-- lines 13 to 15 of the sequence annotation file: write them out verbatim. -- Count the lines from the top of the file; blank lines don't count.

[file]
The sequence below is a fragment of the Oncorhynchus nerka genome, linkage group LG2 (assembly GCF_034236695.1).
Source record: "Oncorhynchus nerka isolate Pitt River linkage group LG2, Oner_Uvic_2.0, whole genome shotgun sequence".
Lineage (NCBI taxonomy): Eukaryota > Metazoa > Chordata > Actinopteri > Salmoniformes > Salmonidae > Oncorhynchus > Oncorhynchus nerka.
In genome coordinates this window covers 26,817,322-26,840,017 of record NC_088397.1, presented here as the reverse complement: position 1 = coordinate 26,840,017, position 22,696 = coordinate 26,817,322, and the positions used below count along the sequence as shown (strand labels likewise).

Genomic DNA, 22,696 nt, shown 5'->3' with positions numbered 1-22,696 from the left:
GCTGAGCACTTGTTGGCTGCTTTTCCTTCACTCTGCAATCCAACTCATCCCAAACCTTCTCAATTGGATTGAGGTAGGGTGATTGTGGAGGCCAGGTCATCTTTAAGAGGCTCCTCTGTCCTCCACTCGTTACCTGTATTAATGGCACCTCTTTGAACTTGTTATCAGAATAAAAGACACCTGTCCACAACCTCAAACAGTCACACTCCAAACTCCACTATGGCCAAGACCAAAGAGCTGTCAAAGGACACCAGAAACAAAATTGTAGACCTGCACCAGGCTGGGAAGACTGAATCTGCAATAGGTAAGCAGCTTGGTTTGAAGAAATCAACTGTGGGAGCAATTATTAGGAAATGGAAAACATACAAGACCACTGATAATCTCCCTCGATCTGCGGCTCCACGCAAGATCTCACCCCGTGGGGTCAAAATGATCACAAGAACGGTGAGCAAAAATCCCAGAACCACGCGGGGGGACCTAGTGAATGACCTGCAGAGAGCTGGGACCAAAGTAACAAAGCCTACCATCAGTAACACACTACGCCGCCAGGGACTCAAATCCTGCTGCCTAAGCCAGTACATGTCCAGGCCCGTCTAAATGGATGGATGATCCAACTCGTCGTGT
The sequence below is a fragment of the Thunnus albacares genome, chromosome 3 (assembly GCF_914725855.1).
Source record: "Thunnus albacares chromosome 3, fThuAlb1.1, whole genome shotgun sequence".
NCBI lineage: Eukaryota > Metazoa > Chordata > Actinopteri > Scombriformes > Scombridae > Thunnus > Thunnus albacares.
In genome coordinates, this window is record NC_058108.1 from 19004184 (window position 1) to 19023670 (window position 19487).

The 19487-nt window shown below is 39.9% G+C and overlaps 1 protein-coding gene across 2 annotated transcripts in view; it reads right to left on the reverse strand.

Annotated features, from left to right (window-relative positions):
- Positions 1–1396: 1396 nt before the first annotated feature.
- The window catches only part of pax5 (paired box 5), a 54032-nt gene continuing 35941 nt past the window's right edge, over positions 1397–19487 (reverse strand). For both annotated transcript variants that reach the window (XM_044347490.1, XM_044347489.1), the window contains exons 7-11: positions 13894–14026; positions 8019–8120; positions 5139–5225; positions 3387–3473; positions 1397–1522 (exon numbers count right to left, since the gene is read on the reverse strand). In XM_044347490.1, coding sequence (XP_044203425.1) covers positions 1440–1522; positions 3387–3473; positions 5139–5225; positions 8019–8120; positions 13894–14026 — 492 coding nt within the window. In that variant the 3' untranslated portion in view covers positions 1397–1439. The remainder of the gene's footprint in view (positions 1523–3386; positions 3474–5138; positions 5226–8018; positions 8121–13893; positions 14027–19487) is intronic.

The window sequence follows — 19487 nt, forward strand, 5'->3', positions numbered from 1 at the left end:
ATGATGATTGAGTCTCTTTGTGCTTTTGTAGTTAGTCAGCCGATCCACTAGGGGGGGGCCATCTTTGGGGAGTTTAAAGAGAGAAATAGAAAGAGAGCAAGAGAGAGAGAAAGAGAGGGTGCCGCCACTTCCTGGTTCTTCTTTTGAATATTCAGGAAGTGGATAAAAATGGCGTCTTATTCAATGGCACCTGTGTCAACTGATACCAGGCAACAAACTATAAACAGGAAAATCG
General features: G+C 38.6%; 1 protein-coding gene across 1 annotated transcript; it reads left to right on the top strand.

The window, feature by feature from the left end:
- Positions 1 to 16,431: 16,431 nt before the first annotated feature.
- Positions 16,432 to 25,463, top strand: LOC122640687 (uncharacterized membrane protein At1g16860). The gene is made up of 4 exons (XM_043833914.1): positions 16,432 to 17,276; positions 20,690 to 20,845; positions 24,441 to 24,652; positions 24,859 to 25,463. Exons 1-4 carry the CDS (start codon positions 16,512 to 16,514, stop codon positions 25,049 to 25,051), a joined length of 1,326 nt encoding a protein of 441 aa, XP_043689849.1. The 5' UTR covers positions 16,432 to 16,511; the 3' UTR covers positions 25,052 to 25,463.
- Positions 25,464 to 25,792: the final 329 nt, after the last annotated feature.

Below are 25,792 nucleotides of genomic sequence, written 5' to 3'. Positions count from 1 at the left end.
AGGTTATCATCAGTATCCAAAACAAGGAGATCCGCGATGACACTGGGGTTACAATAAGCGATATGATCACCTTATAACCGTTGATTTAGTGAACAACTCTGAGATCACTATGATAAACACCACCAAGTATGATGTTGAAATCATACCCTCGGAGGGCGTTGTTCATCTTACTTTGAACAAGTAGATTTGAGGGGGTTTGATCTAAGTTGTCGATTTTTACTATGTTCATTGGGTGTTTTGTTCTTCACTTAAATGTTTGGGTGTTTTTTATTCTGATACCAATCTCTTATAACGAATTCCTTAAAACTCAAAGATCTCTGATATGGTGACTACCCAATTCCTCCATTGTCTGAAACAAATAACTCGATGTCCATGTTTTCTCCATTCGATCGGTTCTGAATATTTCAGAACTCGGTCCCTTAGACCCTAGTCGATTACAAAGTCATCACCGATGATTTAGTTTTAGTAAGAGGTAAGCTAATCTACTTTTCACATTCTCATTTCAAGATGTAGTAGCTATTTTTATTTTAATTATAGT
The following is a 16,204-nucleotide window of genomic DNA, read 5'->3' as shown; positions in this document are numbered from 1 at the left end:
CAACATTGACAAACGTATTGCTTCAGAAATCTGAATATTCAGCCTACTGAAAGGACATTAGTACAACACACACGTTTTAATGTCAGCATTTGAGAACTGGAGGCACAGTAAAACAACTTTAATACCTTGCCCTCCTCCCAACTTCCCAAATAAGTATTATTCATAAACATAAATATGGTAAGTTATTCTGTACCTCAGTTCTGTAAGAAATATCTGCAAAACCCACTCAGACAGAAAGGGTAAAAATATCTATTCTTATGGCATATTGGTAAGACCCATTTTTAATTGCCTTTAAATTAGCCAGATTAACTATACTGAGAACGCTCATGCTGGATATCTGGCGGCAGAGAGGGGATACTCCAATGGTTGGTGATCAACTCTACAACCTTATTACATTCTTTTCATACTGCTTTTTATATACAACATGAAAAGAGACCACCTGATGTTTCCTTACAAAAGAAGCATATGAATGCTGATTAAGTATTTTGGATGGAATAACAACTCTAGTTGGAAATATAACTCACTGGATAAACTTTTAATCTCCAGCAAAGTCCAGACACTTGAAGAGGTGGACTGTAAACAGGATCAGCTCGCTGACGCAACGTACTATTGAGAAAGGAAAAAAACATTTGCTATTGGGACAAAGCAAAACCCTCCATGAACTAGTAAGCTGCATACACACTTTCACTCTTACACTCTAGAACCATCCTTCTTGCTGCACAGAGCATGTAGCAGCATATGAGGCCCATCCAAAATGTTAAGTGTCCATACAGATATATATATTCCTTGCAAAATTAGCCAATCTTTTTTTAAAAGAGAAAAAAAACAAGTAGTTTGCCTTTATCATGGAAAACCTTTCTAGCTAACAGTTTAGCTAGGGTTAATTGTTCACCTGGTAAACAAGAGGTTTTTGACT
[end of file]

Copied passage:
- Positions 1–1396: 1396 nt before the first annotated feature.
- The window catches only part of pax5 (paired box 5), a 54032-nt gene continuing 35941 nt past the window's right edge, over positions 1397–19487 (reverse strand). For both annotated transcript variants that reach the window (XM_044347490.1, XM_044347489.1), the window contains exons 7-11: positions 13894–14026; positions 8019–8120; positions 5139–5225; positions 3387–3473; positions 1397–1522 (exon numbers count right to left, since the gene is read on the reverse strand). In XM_044347490.1, coding sequence (XP_044203425.1) covers positions 1440–1522; positions 3387–3473; positions 5139–5225; positions 8019–8120; positions 13894–14026 — 492 coding nt within the window. In that variant the 3' untranslated portion in view covers positions 1397–1439. The remainder of the gene's footprint in view (positions 1523–3386; positions 3474–5138; positions 5226–8018; positions 8121–13893; positions 14027–19487) is intronic.

The window sequence follows — 19487 nt, forward strand, 5'->3', positions numbered from 1 at the left end: